Death is final. And when a person who is a party to a lawsuit dies, death can be final for the opposing party too unless they take action quickly.
Dead people cannot be sued by law. Therefore, any claims against a decedent (including those already in progress by way of an existing lawsuit) must be brought in the decedent’s estate. By estate, I am referring to a probate estate. This is true even where a decedent died with everything he owns held in a Trust. Why the probate estate? Because that is where all claims against a decedent must start.
And there are two very important deadlines you must remember when trying to preserve a claim against a decedent. First, is the overall one-year statute of limitations under CCP 366.2. This harsh rule states that any claims against a decedent must be brought within a year of the decedent’s death or they are forever barred. This is true even though the statute of limitations would have been longer had the person survived. For example, the statute of limitations for breach of a written contract is 4 years, but if the breaching party dies, then the statute is cut down to a one year limit. And this rule applies regardless of whether you knew the person died or not!
Second, if a decedent dies and his heirs/beneficiaries open a probate estate, then any creditor has only 4 months from the date an executor is officially appointed to file a claim in probate.
The lifecycle of a claim
When there is a claim against a decedent, or an ongoing lawsuit against a deceased defendant, the first step any creditor must take is to file a “Creditor’s Claim” in the decedent’s probate estate.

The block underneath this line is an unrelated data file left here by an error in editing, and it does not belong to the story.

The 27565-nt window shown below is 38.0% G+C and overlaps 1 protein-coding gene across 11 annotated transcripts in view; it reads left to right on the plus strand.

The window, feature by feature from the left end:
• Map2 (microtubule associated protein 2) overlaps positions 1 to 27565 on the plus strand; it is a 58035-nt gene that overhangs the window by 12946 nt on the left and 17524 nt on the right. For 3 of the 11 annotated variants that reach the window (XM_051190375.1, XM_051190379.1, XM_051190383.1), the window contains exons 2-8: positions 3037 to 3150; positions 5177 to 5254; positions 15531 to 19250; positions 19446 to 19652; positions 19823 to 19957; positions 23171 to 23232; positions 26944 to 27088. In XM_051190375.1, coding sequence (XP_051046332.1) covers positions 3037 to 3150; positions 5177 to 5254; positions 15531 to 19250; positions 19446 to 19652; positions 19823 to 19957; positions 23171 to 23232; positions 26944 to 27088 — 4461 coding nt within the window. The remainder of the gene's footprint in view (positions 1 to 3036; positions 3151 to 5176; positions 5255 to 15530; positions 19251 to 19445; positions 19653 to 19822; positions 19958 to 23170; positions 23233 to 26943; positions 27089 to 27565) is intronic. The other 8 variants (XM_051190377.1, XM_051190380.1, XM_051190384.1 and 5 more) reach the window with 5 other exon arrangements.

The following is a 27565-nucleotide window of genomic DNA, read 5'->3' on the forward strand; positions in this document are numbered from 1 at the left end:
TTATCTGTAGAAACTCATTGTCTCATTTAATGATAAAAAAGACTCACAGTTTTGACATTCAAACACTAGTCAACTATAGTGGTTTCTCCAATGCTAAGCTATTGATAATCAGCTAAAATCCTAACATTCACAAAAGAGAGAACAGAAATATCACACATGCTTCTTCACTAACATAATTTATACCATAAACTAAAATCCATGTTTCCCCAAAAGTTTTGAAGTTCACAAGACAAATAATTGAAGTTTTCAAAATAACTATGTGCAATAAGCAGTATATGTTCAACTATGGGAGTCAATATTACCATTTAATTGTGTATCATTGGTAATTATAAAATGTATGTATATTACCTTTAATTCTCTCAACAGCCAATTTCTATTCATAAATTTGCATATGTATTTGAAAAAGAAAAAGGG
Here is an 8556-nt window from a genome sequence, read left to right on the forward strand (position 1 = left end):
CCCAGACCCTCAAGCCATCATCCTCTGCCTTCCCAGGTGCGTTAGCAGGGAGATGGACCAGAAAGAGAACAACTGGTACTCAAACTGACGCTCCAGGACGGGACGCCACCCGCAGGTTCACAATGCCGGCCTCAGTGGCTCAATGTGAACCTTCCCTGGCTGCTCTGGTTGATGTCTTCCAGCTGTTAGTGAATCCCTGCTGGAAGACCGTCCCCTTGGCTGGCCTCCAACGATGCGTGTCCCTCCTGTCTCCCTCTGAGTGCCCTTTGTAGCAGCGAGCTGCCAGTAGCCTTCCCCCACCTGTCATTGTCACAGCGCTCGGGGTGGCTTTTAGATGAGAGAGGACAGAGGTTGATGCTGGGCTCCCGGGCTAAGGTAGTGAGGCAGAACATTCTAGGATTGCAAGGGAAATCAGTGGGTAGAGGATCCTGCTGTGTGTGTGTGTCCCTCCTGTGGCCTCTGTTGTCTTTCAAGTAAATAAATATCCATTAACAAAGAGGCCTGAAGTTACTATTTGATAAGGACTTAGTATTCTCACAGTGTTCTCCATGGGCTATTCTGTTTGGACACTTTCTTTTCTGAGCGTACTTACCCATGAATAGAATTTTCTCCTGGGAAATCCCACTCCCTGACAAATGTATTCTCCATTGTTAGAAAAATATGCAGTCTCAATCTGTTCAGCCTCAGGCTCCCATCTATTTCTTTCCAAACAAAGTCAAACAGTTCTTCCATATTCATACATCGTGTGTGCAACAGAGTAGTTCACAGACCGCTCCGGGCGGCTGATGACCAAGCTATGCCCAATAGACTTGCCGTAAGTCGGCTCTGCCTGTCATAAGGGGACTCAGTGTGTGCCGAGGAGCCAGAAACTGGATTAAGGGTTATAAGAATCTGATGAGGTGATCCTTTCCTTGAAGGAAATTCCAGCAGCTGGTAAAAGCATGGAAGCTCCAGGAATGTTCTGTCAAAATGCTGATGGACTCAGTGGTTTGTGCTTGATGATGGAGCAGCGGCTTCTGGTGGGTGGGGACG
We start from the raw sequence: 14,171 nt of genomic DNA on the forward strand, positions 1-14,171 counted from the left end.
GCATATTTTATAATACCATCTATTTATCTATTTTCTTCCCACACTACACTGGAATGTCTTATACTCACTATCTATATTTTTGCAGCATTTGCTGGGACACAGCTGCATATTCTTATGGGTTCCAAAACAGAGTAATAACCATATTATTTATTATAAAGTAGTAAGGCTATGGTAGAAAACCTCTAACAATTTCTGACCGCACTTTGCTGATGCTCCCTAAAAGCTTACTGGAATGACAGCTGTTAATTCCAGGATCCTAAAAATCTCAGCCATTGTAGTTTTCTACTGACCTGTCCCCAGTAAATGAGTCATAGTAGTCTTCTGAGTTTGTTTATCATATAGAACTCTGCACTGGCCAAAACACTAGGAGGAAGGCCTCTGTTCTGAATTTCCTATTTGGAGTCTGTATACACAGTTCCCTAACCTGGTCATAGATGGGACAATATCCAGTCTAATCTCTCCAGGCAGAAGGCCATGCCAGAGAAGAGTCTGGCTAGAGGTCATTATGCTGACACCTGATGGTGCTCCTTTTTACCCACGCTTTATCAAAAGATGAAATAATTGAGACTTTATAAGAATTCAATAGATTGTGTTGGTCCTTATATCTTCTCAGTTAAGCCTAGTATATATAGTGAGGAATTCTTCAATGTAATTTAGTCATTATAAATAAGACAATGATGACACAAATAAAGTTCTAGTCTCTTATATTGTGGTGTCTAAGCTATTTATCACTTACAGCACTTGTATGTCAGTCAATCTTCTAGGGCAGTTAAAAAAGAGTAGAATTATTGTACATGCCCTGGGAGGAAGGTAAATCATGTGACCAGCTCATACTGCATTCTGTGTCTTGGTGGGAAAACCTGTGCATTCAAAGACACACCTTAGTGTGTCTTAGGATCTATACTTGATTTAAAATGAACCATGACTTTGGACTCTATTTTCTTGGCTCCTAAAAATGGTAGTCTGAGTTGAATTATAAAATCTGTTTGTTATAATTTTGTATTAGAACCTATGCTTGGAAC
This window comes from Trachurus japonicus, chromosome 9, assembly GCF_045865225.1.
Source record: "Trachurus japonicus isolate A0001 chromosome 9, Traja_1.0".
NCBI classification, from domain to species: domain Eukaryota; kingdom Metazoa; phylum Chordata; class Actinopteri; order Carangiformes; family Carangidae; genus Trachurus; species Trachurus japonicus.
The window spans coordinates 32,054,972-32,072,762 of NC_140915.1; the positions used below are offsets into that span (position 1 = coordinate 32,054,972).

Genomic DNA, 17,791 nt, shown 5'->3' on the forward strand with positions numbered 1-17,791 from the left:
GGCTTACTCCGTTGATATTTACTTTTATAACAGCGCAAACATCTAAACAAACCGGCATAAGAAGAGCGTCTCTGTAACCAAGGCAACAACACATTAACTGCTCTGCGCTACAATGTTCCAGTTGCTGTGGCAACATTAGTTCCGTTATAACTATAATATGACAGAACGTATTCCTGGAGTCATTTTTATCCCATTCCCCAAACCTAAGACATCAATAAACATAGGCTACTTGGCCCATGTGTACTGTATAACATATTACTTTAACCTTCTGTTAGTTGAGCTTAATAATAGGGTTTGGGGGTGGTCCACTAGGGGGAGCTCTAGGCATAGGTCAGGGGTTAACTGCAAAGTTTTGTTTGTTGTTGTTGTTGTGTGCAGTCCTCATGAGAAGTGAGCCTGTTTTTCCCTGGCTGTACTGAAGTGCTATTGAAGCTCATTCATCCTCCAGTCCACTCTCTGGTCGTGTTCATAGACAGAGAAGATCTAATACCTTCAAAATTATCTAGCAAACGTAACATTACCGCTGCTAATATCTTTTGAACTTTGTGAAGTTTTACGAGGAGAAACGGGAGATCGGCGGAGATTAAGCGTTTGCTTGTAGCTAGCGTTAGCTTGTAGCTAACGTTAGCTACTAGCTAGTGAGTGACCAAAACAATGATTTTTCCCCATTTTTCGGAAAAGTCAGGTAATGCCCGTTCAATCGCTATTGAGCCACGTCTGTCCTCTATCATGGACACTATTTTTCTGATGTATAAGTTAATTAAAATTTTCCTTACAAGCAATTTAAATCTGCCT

If a probate estate is not opened (and this happens often where the decedent died with a trust because no probate is necessary to transfer his assets), then the creditor must file to open a probate (creditors have the right to do this as interested parties of the decedent’s estate). Once the estate is opened, then the claim is filed with the estate.
The estate representative (i.e., the Executor of Administrator) then has to either accept the claim, and thereby agree to pay it, or reject the claim. After 30 days the creditor can deem the claim rejected. Once a claim is rejected, the creditor must then file a lawsuit against the estate to force the estate to pay the claim. If a lawsuit is already pending against a dead defendant, then once the claim is rejected by his estate the estate representative must be substituted in as the party to the lawsuit. The lawsuit can then continue.
If a judgment is achieved as part of the lawsuit, then that judgment can be enforced against the estate. If there are no assets in the estate, then the creditor can go after the decedent’s trust.
Sound confusing? It is, and the procedural requirements are strictly enforced so any mistake along the way can be fatal to the creditor in attempting to collect a debt. So beware, any death of a party to a lawsuit, or any death of a debtor, can be fatal to your claim too.